Acne is a perfect example of chronic systemic inflammation existing on a cellular level. Even though acne breakouts surface on the skin, they are the sign of imbalances deep within the pores. Oil and bacteria can live amicably in the pores, but, when sebum gets trapped and can’t flow out onto the skin’s surface, and it mixes with bacteria inhabiting the follicle, a pimple results. “Basically, acne, and some other skin disorders, is an attempt to heal the skin through an inflammatory response. With continued inflammation, it becomes harder and harder to treat the skin because it becomes more sensitive to products,” says Las Vegas dermatologist Alison Tam, MD. So, if all breakouts are the result of an inflammatory response, why don’t they all heal the same? “Longstanding inflammation in the skin leads to scarring and the tissue being remodeled. When this happens, acne scars, texture changes and hyperpigmentation can occur,” she adds. Plus, the more oil, dead skin and bacteria in the pore, the bigger the infection and the harder the body tries to attack it, making the area more inflamed, which is why superinflamed breakouts tend to scar or become discolored afterwards. To properly treat recurring breakouts, follow a plan of attack that includes lifting away dead skin through exfoliation, killing acne-inducing bacteria and minimizing the amount of oil produced.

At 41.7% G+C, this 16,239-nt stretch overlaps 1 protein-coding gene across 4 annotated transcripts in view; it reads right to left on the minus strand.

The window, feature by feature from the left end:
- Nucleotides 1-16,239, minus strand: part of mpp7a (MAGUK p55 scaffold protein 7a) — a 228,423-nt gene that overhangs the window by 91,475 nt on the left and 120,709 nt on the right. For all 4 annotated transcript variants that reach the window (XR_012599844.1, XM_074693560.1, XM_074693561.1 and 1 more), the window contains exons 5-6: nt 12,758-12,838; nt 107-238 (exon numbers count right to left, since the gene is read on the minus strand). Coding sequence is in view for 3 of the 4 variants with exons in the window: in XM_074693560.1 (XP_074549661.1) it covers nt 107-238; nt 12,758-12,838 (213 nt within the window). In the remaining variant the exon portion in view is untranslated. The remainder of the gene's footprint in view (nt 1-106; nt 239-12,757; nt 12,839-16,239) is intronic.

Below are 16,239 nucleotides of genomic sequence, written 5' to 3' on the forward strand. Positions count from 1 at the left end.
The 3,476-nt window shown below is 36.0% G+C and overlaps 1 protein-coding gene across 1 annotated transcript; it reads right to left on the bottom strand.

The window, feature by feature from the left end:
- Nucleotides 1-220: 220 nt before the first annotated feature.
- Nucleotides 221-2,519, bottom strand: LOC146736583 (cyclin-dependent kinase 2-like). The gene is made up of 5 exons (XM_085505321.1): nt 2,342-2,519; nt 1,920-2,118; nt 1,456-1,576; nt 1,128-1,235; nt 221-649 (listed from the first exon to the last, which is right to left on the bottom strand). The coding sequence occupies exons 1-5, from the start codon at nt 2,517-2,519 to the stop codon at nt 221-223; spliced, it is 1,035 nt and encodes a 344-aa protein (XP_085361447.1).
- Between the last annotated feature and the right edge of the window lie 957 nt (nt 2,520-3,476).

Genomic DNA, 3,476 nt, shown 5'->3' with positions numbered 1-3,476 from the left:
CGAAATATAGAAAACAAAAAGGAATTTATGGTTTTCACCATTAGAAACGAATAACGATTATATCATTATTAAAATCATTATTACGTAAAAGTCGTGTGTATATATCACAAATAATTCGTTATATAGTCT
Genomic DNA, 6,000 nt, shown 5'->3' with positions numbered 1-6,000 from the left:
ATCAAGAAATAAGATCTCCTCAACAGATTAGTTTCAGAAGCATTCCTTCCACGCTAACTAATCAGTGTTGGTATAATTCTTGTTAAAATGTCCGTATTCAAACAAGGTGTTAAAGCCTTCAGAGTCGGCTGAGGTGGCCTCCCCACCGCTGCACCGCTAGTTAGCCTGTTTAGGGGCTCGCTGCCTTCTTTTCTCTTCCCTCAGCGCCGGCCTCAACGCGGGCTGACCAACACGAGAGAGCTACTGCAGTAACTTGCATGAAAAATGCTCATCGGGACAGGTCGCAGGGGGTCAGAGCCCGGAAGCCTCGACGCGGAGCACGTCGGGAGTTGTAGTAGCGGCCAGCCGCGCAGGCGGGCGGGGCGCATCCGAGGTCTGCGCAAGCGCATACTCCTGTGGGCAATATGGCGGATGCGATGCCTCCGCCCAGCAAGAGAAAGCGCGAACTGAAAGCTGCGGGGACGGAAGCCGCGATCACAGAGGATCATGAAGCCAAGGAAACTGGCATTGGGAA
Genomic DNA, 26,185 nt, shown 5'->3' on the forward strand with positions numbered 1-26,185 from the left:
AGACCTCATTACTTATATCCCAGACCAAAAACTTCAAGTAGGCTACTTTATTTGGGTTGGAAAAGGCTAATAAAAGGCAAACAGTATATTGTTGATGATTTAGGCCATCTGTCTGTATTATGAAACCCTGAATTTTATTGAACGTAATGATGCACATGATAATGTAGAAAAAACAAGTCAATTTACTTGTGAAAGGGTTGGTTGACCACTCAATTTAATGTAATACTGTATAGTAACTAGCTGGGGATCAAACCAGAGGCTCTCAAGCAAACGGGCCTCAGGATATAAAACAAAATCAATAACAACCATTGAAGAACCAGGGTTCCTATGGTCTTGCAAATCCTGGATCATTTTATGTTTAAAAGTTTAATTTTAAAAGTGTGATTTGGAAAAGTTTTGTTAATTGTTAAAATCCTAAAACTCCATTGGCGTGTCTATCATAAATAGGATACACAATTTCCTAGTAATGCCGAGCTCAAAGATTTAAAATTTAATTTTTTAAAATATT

Find a Doctor
Find a NewBeauty "Top Beauty Doctor" Near you